Aladdin (2019)

Some roles exist within the medium of film that are iconic. We exist within a culture where we constantly wish to modernize everything we can. For the last few years, Disney has been doing just that. Taking their animated libraries and bringing them to life through the medium of live action. 2019 is the climax of this trend for the house of mouse. Dumbo, Aladdin, The Lion King and a Maleficent sequel are all slated for release this year. Sometimes these films can tell new variations on classic characters and bring some much-needed depth to the original story. Disney has already brought classics like Cinderella, Beauty and the Beast, & The Jungle Book. For the most part, they’ve been well-received. Yet, we are now on the heels of a rapper-turned-actor taking the reigns from an icon. Rub your lamps and read on to see how the Aladdin remake holds up.

The latest film from Guy Ritchie is the reimagining of the Disney classic. In some ways, the film has a lot of the same energy and in others it has a completely different flair. For the majority of the film, the story focuses on building up its’ three main characters in Mena Massoud’s Aladdin, Will Smith’s Genie and Naomi Scott’s Princess Jasmine. Massoud is a relative unknown. Yet, despite the pressures of the spotlight, manages to deliver a fantastic performance. Massoud is charming, confident and awkward – all within the same breathe. While his performance is good, he’s outshined a bit by his co-stars in Smith and Scott.

To say that Will Smith had major expectations for this role would be an understatement. Robin Williams set the bar increasingly high for the character. Williams alone is probably the reason the character is so iconic. Smith as the genie though is a different breed of Genie. Delivering a charismatic performance with high energy – Smith is entertaining in every moment of his screen time. The only complaint of Smith’s Genie is the sometimes-unfinished character design. In the “Friend Like Me” sequence, you can tell what looks finished and what doesn’t.

Though, it’s the film’s version of Princess Jasmine that really steals the show. Naomi Scott turns in a strong performance that not only modernizes the character but also brings depth. Scott is fierce, uncompromising and absolutely delightful. She is utterly electric within the role of Jasmine. An absolute perfect casting for the character.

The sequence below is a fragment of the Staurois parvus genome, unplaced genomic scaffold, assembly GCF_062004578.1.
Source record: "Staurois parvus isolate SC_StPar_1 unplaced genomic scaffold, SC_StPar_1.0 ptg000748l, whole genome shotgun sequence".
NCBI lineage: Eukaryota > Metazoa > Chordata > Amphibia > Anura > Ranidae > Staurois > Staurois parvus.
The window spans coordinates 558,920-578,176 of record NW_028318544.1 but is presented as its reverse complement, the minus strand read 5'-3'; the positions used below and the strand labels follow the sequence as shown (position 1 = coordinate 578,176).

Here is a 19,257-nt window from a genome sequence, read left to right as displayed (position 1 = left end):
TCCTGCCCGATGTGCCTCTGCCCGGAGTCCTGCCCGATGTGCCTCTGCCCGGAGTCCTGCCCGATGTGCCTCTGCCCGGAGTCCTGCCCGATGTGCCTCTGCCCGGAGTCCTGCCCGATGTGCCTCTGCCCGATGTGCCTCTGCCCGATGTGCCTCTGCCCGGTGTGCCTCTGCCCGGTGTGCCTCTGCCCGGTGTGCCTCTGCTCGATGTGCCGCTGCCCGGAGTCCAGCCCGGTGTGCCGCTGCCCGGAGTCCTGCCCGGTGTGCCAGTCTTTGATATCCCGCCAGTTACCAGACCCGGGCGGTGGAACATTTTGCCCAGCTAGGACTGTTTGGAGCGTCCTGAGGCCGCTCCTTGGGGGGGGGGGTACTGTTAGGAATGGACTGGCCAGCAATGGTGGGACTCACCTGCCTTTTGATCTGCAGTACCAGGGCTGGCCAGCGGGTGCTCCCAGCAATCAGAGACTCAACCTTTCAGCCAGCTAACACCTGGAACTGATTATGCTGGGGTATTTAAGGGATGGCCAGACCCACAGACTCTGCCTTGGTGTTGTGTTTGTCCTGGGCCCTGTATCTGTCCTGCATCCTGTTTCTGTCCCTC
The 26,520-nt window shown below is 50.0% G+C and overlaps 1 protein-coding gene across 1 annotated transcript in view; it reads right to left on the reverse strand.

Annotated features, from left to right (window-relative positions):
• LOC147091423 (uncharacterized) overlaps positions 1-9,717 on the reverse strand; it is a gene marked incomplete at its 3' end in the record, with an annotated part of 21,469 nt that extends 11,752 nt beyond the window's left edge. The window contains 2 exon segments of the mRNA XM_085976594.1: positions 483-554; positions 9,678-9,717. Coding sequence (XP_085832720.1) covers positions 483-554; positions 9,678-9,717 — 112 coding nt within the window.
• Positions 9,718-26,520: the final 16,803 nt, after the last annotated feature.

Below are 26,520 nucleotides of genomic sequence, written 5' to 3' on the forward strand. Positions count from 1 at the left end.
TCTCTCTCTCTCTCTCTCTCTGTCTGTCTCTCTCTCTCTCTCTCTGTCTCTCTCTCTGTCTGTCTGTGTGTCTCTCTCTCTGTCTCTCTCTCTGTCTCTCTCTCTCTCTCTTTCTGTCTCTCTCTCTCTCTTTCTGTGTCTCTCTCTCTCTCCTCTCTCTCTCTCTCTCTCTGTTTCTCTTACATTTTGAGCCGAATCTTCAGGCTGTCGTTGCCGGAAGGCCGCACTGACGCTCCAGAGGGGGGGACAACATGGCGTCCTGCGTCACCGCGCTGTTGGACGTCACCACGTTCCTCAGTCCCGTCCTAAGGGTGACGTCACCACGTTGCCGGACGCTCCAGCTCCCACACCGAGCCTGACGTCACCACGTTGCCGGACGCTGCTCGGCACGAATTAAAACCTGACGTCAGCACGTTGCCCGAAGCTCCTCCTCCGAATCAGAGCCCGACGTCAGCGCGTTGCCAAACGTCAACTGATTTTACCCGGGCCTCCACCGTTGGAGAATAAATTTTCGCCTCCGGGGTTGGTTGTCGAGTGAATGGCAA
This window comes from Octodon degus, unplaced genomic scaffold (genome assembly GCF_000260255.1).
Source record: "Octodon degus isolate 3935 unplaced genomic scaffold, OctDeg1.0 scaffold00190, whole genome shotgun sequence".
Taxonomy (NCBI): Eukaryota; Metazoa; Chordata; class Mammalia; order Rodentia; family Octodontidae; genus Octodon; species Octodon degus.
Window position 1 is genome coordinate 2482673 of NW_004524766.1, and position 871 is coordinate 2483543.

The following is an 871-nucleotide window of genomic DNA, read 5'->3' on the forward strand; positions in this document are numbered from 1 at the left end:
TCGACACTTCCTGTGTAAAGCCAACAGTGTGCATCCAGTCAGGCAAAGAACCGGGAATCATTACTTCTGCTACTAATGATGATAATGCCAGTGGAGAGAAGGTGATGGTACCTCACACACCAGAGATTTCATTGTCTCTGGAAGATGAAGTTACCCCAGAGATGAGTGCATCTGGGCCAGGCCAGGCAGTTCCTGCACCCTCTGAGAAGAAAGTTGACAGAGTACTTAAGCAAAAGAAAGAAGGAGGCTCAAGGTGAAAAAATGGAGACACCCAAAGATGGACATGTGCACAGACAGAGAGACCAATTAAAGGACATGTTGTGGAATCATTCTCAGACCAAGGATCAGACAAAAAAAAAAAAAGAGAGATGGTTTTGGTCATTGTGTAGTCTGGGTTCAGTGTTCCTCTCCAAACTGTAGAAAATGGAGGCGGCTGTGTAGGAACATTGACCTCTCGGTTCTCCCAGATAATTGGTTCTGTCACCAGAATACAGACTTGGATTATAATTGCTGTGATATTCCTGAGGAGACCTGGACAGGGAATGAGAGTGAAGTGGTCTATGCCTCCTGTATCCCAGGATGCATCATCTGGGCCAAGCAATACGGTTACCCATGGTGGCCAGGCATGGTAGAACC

The same thing can not be said for the villain of the film. Jafar is brought to life by Marwan Kenzari. Kenzari delivers a wooden and unintimidating antagonist. He feels as if only to exist simply because its’ what you do within a story. Compared to the other three characters there is no development here with Jafar. His character feels the need to push for an unnecessary war. This by the way is a completely unneeded subplot – mentioned several times within the course of the film. Yet, never going any where. The subplot feels more like forced motive than anything else. Falling flat in everyway imaginable.

Overall, Aladdin (2019), stands strong with its source material. Strong performances from Will Smith, Naomi Scott and newcomer Mena Massoud make way for deep arcs and terrific performances. Smith’s Genie is electrifying and filled with charm and energy. Making brilliant use of his screen time. Though, it’s Scott’s Princess Jasmine who steals the show with her strong morals and fierce performance. However, the film falls flat for its’ antagonist in a dull, uninspiring performance from Marwan Kenzari. Aladdin is nevertheless entertaining from start to finish.


And more importantly, if you or someone you know is struggling with suicide, addiction, self-harm or depression - please free feel to reach out. Use any our resources, call the suicide lifeline (1-800-273-8255) or text 741-741. 

Credits: Music by Beggars. Aladdin 2019 is property of Walt Disney Pictures. We do not own nor claim any rights.